I keep a separate personal development account. Each month I deposit a set amount of funds that I use towards books, online courses and betterment.

All the apps you’ll never use

Hammer meets nail courtesy of Charlie Warzel at Buzzfeed.

We’ll wait hours in line in the cold/heat/rain/snow for a shiny new piece of Apple hardware, but once we get it, the first thing we do is fill it with third party services.

I’m sure Apple understands that a majority of their users will never pay for or venture to the app store for an alternative to the default apps. The apps that come with the phone are more than enough for most.

…Monday’s WWDC keynote, there was something noticeable lacking: namely, the notion that any of the new technologies on stage were truly transformative and thereby a convincing reason to buy any deeper into the Apple ecosystem. Instead, WWDC’s highlights felt perfectly competent but hollow: table stakes in a game with a bottomless pot.

Look at it this way. Because Apple’s default apps are so bad, it does open a market for developers (where Apple takes a 30% cut). But, how long can Apple stay in the game with just superior hardware?


See Twitter follower demographics, interests and behaviors with Audience Insights

Twitter unveiled Audience Insights last week. The new tool can help marketers better understand the audience interacting with them on the social network. The Audience Insights dashboard provides information about a variety of characteristics, categorized by demographics, interests, lifestyle, purchasing behavior, mobile use and TV viewing behavior.

Audience Insights are available to any advertisers or analytics users. To access your information go to and click on Followers. 

Analytics and Attribution via Google Insights

The case for using analytics and attribution

Analytics alone do not tell the full story of your customers. To make the most of mounds of data, you need to combine analytics with attribution.

Analytics help you understand your customers’ engagement points. Attribution tracks the value of each touchpoint (that lead to a desired outcome).

By combining both analytics and attribution, you can establish a universal measurement plan that better manages your marketing mix/spend and motivates your audience to the places where they convert.

At a high level, customer analytics provide an understanding of your customers’ experience—primarily across sites, apps, and other customer engagement points (call centers, for instance).  These insights can then be used to inform targeting, marketing, and product decisions. Although these insights are critical, customer analytics alone do not tell the full story.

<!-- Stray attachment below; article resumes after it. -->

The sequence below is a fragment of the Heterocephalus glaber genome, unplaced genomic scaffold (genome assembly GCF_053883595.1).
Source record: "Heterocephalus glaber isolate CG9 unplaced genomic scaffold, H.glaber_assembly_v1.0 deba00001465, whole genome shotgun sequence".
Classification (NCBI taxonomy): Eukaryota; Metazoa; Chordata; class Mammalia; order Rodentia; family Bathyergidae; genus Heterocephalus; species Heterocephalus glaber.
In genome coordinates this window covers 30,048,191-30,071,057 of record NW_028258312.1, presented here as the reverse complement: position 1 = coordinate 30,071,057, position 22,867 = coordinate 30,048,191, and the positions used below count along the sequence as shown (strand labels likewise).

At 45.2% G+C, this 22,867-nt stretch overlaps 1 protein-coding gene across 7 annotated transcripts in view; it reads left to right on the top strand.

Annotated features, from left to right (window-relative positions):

Brands using more than one or two channels to reach their target markets may be missing vital details about the many touchpoints across the full customer journey and throughout their marketing mix. Data-driven attribution tracks and values all touchpoints that lead to a desired outcome (regardless of whether the customer ended up on a brand’s website).

think with Google

Additional reading:

Facebook Instant Articles

What you need to know about Facebook Instant Articles

What are Instant Articles?

  • Instant Articles are stories from big-name news outlets that appear within Facebook’s iPhone app in their entirety rather than simply as a link to elsewhere on the web. [Wired]
  • Facebook is working with nine launch partners for Instant Articles: The New York Times, National Geographic, BuzzFeed, NBC, The Atlantic, The Guardian, BBC News, Spiegel and Bild. [Facebook Media]
  • Facebook allows publishers to control the ad sales, branding and content; sell ads on the articles and keep all the revenue; and get data on their readers. [Digiday]

How do Instant Articles work?

  • The app is using the same technology Facebook has used to get photos and videos to load quickly. It pre-loads the story as you approach it in your News Feed, and is able to show you the top of the story as soon as you tap. On the web, publishers typically lard their pages with dozens of modules for serving advertisements and analytics; one reason instant articles load faster is because they strip most of those out. [The Verge]
  • Instant Articles makes use of a tool called AsyncDisplayKit. By tapping into the iPhone’s multi-core processors, the user interface is quick and responsive. [Ben Cunningham]